But understand this: if the owner of the house had known in what part of the night the thief was coming, he would have stayed awake and would not have let his house be broken into. Therefore you also must be ready, for the Son of Man is coming at an unexpected hour.
The words above closed out the gospel reading for this past Sunday, which for those who practice a liturgical Christian tradition was the first day of Advent. I've blogged here before about how different the seasons of Advent and Christmas in my religious tradition are from the secular season of Christmas - a holiday which has roots in Roman mid-winter practices more than it does anything connected to current religious practice. Advent is, for me, a time of quiet and welcome darkness, of reflection. It is the beginning of the church year, the calendar that my best self uses to mark and manage my time in the world. I have been doing my best to practice this sort of Advent in some way for a few years now but I still experience some dissonance around it each year. It isn't easy to find space for simplicity and quiet during a time that is filled with cultural pressure to buy and spend and indulge.
I also experience some dissonance around this particular reading from Matthew. I haven't been able to exactly put my finger on why in the past, other than it rings of a certain "end times" theology that I usually find unhelpful. So it wasn't until Mother Melissa's small homily at the evening mass this past Sunday that it really clicked for me why this image seems so odd.
"This is a different image of God, isn't it?" She said. "A thief in the night?"
And it's true. One stays awake to prevent what the thief is about. You don't wait in excited anticipation for the arrival of one, or for a flood, which God's coming is also compared to here. You grimly prepare, you take precautions, and in the end you deal with the aftermath of the event.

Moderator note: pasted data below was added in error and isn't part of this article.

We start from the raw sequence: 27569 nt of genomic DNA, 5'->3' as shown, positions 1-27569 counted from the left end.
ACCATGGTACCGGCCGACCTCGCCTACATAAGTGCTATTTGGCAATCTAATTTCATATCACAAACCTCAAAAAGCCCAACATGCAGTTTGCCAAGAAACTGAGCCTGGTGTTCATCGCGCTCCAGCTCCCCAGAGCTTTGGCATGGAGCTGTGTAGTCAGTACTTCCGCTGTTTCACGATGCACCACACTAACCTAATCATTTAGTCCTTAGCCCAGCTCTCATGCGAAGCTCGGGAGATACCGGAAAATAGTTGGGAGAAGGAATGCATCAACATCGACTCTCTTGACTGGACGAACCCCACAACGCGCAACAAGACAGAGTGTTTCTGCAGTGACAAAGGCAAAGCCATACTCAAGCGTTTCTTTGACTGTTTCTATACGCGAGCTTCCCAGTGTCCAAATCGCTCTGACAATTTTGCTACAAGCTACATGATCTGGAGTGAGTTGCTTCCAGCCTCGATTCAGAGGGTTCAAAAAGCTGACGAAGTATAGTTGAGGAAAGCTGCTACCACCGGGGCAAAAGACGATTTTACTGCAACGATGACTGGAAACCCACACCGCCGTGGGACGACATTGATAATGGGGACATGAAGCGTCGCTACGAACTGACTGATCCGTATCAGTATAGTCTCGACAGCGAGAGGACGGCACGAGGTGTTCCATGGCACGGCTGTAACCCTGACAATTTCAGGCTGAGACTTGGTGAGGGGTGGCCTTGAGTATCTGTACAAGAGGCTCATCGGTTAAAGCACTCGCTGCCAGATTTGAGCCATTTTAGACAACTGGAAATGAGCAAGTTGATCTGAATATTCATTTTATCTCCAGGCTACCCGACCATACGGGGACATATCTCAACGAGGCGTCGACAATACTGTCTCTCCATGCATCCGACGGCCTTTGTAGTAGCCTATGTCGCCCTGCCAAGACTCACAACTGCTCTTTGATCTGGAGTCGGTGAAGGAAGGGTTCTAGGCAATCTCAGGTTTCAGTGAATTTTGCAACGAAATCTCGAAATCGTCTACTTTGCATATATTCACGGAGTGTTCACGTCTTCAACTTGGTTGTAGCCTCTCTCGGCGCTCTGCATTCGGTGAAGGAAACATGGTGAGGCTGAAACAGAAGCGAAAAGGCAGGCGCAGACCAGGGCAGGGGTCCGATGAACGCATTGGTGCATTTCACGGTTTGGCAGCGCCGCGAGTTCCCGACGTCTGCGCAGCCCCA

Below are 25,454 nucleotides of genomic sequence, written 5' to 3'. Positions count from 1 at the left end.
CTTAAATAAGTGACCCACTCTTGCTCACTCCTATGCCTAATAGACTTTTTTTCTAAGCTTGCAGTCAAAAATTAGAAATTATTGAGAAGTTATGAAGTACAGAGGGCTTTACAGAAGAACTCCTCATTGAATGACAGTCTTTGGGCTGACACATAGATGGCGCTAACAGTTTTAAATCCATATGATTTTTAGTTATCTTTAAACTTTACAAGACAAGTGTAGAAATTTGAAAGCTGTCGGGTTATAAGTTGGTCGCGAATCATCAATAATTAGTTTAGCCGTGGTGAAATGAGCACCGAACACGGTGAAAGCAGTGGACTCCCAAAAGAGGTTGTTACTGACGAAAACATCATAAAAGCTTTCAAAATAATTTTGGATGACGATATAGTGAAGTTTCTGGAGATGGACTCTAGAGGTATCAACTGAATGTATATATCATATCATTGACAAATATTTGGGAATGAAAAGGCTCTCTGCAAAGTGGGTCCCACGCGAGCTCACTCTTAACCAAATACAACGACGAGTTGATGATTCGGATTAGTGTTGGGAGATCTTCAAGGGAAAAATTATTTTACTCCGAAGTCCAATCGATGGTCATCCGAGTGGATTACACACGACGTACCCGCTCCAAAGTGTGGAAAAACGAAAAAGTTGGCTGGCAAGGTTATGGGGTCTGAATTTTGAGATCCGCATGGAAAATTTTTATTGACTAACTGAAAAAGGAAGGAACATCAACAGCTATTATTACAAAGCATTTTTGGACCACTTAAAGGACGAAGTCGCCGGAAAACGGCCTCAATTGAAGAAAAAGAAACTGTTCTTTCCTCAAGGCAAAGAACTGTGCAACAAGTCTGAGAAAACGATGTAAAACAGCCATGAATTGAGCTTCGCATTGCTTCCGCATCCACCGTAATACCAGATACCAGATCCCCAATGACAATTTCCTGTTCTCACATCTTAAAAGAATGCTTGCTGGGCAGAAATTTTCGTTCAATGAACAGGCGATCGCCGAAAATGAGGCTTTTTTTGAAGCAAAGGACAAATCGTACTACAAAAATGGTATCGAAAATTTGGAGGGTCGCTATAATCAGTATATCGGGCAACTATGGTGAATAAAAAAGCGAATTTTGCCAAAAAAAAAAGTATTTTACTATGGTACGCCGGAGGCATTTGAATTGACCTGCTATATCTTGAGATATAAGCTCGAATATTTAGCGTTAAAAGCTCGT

"I wonder," she said before opening the floor for reflections from others gathered around the table, "I wonder what you know of such a God?"
I thought about it. I am still thinking about it.
My experience of becoming a mother was, in many ways, like a thief in the night. Remembering the rollercoaster first month of J's life, two weeks before we knew about her and the two weeks after, I resonate with the total unexpectedness of that thief. We suffered the theft eagerly, of course, of our sleep and time and cozy two-ness. After all, like for the God of Advent, we had been waiting with great anticipation, not knowing the hour and trying our best to stay awake.
This year I look around and this time it is my wee babe who has been stolen away. There is a strong almost-toddler where the bobbly infant used to be and I find myself wondering when did that happen? What did I miss, in those times when I could not be fully awake to her, to the expected one she is ever more becoming?
I think the changes are obvious with little ones, but they happen to us big folk as well. I look at my husband and see a man who is so much more than the man I married. It would be easy to miss. It is not hard to fall asleep to our most intimate companions, or to ourselves. I wonder what part of myself I am not wakeful to, and what the creative force of change might be coming to take from me while I lay unaware and sleeping.
For me it is sometimes easier to come awake in dim light of the deep winter than to an alarm or the stark sunlight of the same time of day in a different season. I stretch gently and remember that I have toes and fingers somewhere under the blankets. My senses begin to inform me best they can about the conditions of the day - kitties on the bed, husband awake or asleep beside me, daughter stirring in the other room or still slumbering. Every day there is Mystery to enter, for the wakeful heart and eye to discover.
This Advent I hope to come ever more awake to my life, to Mystery, to the One that I am continually expecting.